How to prune blueberry bushes for maximum growth

By Jim Janke | Feb 10, 2014

When you prune blueberry bushes, you affect not only the shape of the plant, but also how much fruit the bush will produce, the size of the fruit, and when the fruit will ripen. That’s plenty of incentive to prune them correctly. Here’s how.

How to prune — The key to pruning blueberries is to remember that fruit is borne on 1-year old wood. Pruning done in early 2014 causes new growth that summer on which the 2015 crop will form. Pruning 1-year old wood in 2014 removes potential fruiting sites for that year.

New wood can be canes that grow from the base of the plant or new side shoots from existing canes.  To force new canes to grow, remove one out of every four or five old canes (those that are bigger in diameter and have a weathered look) at the ground. Preferentially take out canes in the center of the plant to allow more air and sun inside.

Remove older side shoots that have already borne a crop. Cut off branches growing near the ground at the point where the branch meets the stem. Vigorous young canes can get quite tall. Cut these back to 6 inches or so below the desired bush height to force new lateral branches to form.

When to prune — Blueberry bushes should be pruned in late winter or early spring before new growth appears. Diseased or damaged wood can be removed at any time.

How much to prune — Pruning reduces the number of fruit buds. The plant puts its energy into the remaining buds, resulting in larger fruit. For homeowners, moderate annual pruning will generally result in acceptable fruit size.

Light to moderate annual pruning is recommended for homeowners who want an extended fruiting season. Heavy pruning tends to make the fruit ripen earlier and over a shorter period, something commercial growers like.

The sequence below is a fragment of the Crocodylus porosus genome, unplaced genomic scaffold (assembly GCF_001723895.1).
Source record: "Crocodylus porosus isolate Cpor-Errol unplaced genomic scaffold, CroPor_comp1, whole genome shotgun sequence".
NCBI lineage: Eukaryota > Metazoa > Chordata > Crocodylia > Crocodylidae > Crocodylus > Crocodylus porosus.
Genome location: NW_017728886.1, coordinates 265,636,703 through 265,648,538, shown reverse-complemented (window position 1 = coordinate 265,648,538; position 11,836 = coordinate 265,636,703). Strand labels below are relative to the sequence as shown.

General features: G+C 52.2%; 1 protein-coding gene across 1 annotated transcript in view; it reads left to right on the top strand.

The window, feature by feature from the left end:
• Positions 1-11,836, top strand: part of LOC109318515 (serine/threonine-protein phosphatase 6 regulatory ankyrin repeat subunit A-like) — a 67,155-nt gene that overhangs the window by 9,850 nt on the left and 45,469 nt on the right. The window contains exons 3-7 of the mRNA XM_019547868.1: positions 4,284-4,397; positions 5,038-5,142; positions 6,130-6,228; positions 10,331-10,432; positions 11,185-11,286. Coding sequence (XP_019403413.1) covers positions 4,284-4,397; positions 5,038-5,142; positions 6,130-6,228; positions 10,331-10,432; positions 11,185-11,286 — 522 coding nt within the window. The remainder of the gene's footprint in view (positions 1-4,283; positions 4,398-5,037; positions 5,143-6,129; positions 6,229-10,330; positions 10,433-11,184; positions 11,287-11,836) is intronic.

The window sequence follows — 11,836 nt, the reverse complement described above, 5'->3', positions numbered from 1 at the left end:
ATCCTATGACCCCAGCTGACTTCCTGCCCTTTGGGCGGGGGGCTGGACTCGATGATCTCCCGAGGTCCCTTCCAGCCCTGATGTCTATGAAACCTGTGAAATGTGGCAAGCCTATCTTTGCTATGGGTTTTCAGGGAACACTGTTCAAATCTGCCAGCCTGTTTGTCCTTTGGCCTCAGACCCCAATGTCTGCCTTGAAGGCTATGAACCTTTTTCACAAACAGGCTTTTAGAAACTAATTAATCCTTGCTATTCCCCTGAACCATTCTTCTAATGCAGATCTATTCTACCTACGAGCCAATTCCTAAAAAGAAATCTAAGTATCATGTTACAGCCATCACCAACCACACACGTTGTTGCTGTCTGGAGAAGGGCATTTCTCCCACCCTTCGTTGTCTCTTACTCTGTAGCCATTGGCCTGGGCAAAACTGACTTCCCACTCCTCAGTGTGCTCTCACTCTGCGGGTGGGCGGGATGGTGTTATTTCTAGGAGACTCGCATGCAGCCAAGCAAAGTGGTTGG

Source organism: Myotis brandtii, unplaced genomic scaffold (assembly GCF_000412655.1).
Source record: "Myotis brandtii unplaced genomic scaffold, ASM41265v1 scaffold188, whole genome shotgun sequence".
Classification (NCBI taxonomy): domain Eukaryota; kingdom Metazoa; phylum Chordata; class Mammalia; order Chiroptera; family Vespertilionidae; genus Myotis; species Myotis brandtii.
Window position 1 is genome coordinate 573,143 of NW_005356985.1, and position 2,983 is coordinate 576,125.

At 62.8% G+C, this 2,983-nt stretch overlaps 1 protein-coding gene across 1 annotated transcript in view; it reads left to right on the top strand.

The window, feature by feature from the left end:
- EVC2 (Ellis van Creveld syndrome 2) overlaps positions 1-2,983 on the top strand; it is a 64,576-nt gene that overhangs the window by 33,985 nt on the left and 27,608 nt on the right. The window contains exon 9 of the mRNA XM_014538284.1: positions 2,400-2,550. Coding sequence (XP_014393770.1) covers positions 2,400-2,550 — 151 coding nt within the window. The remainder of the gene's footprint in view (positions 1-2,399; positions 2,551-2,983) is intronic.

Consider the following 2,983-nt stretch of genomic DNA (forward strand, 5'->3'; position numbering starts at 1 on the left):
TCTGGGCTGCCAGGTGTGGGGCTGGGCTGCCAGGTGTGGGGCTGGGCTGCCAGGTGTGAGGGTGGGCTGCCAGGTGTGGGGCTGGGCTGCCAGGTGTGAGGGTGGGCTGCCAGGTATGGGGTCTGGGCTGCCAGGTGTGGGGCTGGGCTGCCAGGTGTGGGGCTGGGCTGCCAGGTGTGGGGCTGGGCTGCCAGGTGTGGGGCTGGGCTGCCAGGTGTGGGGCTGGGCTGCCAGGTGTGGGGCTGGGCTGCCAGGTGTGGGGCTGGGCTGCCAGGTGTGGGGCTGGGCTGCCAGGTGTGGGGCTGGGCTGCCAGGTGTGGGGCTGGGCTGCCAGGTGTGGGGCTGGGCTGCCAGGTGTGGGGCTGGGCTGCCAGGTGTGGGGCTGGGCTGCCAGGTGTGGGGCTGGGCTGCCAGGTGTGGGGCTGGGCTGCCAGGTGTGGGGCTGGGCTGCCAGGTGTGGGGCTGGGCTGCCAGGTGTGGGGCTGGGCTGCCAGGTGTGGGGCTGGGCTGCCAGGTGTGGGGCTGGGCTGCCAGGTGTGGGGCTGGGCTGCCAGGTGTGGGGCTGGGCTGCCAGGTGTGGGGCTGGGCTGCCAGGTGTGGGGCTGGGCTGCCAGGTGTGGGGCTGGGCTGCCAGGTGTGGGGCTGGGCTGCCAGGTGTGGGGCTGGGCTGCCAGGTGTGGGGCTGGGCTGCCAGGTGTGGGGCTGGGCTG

Until you have some experience with your cultivars, err on the side of pruning too little. As plants age and develop a larger root system, reduce how much you prune each year. This will balance the fruit load with the roots’ capacity.

Pruning young plants — Trim off all blooms for the first two years. I know this is tough to do, but this allows the plant to put its energy into root growth instead of fruit production. Prune aggressively at the beginning of the second year to stimulate new growth for blooms (and your first crop) in year three.

Pruning older bushes for renewal — When production starts to decline after eight or 10 years, remove all weak canes and prune heavily for a year or two to stimulate new growth. The crop will be smaller for a while, but the plant’s health should be renewed.

For more information, download the Horticultural Information Leaflet “Principles of Pruning the Highbush Blueberry,” at http://www.ces.ncsu.edu/depts/hort/hil/pdf/hil-201-b.pdf.

Don’t forget that blueberries like acidic soil (pH 4.0 to 5.0). Get the soil tested to see what you need to do to keep it in this range. And plan on netting or another barrier to keep the birds from stealing your crop.

If you’d like to plant blueberries this year, the Haywood County Master Gardener Volunteer Association plant sale has them (and many other plants) at extremely reasonable prices. Call the Haywood County Extension Center at 456-3575 for an order form; place your order by March 14 for pick-up on Saturday, April 12. Or email mgarticles@charter.net and we’ll reply with an order form you can print out.

Jim Janke is an Extension Master Gardener Volunteer in Haywood County. For more information call the Haywood County Extension Center at 828-456-3575. © 2014 NC State University.

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